Latest News: America’s infamous laptop travel ban looks like a thing of the past, after the final airline to have restrictions placed on passengers taking large electronic devices on inbound flights to the US saw the restriction lifted by the TSA.
That’s according to Reuters, which reports that the Transport Security Administration (TSA) has lifted the in-flight electronics ban for passengers on Saudi Arabian Airlines flights to the United States – the last airline subject to the restrictions.
Last week, the TSA confirmed that Emirates, Turkish Airlines, Etihad, and other airlines were no longer subject to the electronics ban, which covered a range of devices including laptops, tablets, eBook readers, and portable games consoles like the Nintendo Switch.
The electronics flight ban was first introduced by the TSA – apparently at the behest of President Trump – back in March, and covered flights by nine airlines from 10 airports across eight countries. At peak, more than 50 flights a day were believed to be affected by the restrictions.
There was a time when it looked like the electronics ban, rather than be rolled back, might actually expand to cover some European flights as well, but tightened security measures at the airports in the countries affected appear to have satisified the US government.
The big question now is whether or not the UK will follow suit, as the British government has imposed its own electronics ban on flights to the UK from six countries – Saudi Arabia, Turkey, Egypt, Lebanon, Jordan and Tunisia – on a number of popular airlines, including British Airways, easyJet, and Monarch.
A UK government spokesperson told the BBC at the time:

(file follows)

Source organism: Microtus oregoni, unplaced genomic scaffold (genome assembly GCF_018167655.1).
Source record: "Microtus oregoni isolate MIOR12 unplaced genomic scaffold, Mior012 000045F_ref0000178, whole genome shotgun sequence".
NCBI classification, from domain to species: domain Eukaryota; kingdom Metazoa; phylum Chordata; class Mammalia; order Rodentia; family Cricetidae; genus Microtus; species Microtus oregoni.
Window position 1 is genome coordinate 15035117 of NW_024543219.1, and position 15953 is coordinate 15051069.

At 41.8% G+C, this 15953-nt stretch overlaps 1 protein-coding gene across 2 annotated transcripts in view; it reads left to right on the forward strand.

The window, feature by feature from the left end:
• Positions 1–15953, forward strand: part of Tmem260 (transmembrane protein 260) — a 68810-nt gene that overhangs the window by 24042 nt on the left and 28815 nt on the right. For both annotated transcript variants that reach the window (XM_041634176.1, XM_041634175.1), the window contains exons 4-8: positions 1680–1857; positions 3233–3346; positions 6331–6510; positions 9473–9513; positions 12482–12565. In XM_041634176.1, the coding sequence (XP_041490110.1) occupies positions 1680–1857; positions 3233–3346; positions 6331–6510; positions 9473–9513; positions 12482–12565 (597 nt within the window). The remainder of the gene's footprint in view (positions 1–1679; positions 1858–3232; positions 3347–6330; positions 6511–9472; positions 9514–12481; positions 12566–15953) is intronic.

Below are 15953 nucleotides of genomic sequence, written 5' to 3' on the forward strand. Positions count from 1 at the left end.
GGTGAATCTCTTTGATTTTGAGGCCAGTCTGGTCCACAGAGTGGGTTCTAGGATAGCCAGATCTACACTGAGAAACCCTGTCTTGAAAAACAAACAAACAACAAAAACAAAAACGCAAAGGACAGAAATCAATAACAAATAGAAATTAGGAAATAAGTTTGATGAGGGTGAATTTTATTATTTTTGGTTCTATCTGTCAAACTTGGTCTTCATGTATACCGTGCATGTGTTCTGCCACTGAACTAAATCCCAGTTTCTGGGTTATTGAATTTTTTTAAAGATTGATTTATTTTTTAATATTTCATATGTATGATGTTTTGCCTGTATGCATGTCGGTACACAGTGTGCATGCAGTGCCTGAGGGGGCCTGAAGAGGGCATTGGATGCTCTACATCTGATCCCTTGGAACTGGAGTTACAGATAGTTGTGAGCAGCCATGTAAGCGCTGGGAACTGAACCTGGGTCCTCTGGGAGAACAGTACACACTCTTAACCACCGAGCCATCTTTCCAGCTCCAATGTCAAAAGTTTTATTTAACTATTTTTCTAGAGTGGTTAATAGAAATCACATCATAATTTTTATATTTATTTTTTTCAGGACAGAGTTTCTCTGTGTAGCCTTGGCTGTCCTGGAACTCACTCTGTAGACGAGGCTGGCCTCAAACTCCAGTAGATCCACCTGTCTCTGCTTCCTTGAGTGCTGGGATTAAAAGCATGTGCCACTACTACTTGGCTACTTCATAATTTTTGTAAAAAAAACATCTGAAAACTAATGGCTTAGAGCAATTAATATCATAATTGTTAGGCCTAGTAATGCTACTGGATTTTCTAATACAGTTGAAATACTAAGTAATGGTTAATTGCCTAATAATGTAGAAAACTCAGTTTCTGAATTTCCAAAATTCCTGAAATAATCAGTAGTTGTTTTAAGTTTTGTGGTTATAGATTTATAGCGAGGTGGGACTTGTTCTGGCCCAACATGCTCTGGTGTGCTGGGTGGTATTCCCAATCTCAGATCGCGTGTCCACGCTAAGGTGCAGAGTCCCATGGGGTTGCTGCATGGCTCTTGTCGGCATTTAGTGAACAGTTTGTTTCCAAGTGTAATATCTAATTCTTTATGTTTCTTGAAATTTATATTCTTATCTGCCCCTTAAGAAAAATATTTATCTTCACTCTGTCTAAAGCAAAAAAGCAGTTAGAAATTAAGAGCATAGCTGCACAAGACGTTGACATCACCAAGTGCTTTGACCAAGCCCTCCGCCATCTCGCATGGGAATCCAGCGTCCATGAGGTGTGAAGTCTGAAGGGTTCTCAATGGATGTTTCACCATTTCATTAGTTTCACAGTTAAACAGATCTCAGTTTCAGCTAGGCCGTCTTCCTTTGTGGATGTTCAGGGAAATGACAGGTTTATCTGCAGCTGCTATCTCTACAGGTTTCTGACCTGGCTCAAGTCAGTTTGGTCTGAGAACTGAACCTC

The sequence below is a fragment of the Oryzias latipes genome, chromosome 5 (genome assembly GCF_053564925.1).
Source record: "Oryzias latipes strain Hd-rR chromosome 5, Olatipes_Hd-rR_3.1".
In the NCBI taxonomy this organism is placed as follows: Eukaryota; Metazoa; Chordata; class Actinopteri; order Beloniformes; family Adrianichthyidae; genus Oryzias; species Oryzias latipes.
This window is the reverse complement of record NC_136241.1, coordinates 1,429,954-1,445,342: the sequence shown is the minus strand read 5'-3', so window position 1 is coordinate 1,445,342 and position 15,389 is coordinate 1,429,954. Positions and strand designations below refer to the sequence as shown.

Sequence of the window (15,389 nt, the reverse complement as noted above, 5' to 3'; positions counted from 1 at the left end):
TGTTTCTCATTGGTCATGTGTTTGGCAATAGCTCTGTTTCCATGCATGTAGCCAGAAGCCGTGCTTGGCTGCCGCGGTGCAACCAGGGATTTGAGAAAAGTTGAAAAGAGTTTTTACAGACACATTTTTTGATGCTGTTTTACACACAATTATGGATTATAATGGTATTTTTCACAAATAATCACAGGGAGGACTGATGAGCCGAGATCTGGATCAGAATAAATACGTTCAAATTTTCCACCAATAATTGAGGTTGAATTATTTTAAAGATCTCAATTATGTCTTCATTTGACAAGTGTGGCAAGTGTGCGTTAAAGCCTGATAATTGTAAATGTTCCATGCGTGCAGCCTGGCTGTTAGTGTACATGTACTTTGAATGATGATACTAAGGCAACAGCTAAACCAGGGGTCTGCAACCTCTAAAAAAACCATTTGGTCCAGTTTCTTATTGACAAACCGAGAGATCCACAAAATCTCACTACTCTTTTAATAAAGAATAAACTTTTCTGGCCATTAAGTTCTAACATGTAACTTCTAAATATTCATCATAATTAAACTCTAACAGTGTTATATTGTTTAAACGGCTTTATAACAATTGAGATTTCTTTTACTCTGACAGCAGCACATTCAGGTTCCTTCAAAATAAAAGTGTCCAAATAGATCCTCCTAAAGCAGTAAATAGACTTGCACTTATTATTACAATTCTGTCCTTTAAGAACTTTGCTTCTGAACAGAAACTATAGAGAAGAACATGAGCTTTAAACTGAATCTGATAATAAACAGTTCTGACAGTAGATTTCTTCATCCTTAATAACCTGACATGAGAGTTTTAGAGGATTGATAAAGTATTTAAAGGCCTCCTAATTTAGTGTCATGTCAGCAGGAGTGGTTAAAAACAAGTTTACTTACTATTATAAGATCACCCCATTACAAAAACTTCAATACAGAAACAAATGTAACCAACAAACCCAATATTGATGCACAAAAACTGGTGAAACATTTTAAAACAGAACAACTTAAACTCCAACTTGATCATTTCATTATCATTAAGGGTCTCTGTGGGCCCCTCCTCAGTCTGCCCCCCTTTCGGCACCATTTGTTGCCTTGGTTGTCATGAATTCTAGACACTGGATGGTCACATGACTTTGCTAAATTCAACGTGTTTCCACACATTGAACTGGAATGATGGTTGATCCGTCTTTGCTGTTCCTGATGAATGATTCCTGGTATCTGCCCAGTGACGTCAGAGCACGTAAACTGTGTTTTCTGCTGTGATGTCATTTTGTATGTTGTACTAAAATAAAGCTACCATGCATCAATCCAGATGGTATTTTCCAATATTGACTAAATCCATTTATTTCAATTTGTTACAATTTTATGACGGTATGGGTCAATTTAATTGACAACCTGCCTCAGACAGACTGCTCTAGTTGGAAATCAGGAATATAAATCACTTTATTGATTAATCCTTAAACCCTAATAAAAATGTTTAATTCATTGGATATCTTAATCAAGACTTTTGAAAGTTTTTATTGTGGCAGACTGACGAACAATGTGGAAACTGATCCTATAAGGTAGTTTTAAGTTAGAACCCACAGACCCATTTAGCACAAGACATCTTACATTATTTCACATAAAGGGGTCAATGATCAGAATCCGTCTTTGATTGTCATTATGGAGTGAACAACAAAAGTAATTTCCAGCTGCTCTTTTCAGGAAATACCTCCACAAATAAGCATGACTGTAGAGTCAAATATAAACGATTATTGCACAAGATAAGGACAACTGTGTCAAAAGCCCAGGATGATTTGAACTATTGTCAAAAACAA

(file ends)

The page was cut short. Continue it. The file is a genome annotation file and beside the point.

“Decisions to make changes to our aviation security regime are never taken lightly.
“We will not hesitate to act in order to maintain the safety of the travelling public and we will work closely with our international partners to minimise any disruption these new measures may cause.”
Read on to find out how the UK electronics travel ban might affect you and your plans.
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UK Laptop Travel Ban: What are the rules?
As we’ve said, the prohibition on large electronic devices applies to carry-on baggage on passenger flights from Turkey, Lebanon, Jordan, Egypt, Tunisia, and Saudi Arabia.
Here’s the full list of carriers subject to the rules.
- British Airways
- Thomas Cook
- Turkish Airlines
- Pegasus Airways
- Atlas-Global Airlines
- Middle East Airlines
- Royal Jordanian
- Tunis Air
- Saudia Arabian Airlines
In terms of specific measurements, devices that are more than 16cm long, 9.3cm wide or 1.5cm deep will need to be placed in your hold luggage and checked in.
That means that most smartphones, including larger ones like the Galaxy S8, are OK to take on to flights, but tablets – even small form factor slates like the iPad mini 2 – fall foul of the new rules.
Related: Best smartphones
Got a question about the electronics travel ban, in the UK or US? Ask away in the comments below.